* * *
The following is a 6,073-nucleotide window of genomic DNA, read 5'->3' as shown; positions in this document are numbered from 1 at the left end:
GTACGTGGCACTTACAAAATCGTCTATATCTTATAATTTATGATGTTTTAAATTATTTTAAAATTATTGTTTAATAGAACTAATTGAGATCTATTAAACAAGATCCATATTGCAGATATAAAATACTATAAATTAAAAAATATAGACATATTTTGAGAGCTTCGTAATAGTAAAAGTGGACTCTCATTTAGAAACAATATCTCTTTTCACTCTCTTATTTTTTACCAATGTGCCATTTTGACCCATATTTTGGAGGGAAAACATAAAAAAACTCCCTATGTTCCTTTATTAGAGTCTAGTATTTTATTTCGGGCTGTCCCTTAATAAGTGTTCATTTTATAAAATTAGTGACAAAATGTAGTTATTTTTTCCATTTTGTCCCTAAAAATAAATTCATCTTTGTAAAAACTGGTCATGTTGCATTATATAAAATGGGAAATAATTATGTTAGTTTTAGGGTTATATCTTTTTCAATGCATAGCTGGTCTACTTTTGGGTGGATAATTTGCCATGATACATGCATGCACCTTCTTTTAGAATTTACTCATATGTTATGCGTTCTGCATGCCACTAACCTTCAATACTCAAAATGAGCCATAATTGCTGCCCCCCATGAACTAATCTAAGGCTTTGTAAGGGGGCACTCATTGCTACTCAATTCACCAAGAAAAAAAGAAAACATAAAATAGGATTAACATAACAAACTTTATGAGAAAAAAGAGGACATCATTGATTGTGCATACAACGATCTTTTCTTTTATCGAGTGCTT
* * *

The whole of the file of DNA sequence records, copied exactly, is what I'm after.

The following is a 6,073-nucleotide window of genomic DNA, read 5'->3' as shown; positions in this document are numbered from 1 at the left end:
GTACGTGGCACTTACAAAATCGTCTATATCTTATAATTTATGATGTTTTAAATTATTTTAAAATTATTGTTTAATAGAACTAATTGAGATCTATTAAACAAGATCCATATTGCAGATATAAAATACTATAAATTAAAAAATATAGACATATTTTGAGAGCTTCGTAATAGTAAAAGTGGACTCTCATTTAGAAACAATATCTCTTTTCACTCTCTTATTTTTTACCAATGTGCCATTTTGACCCATATTTTGGAGGGAAAACATAAAAAAACTCCCTATGTTCCTTTATTAGAGTCTAGTATTTTATTTCGGGCTGTCCCTTAATAAGTGTTCATTTTATAAAATTAGTGACAAAATGTAGTTATTTTTTCCATTTTGTCCCTAAAAATAAATTCATCTTTGTAAAAACTGGTCATGTTGCATTATATAAAATGGGAAATAATTATGTTAGTTTTAGGGTTATATCTTTTTCAATGCATAGCTGGTCTACTTTTGGGTGGATAATTTGCCATGATACATGCATGCACCTTCTTTTAGAATTTACTCATATGTTATGCGTTCTGCATGCCACTAACCTTCAATACTCAAAATGAGCCATAATTGCTGCCCCCCATGAACTAATCTAAGGCTTTGTAAGGGGGCACTCATTGCTACTCAATTCACCAAGAAAAAAAGAAAACATAAAATAGGATTAACATAACAAACTTTATGAGAAAAAAGAGGACATCATTGATTGTGCATACAACGATCTTTTCTTTTATCGAGTGCTT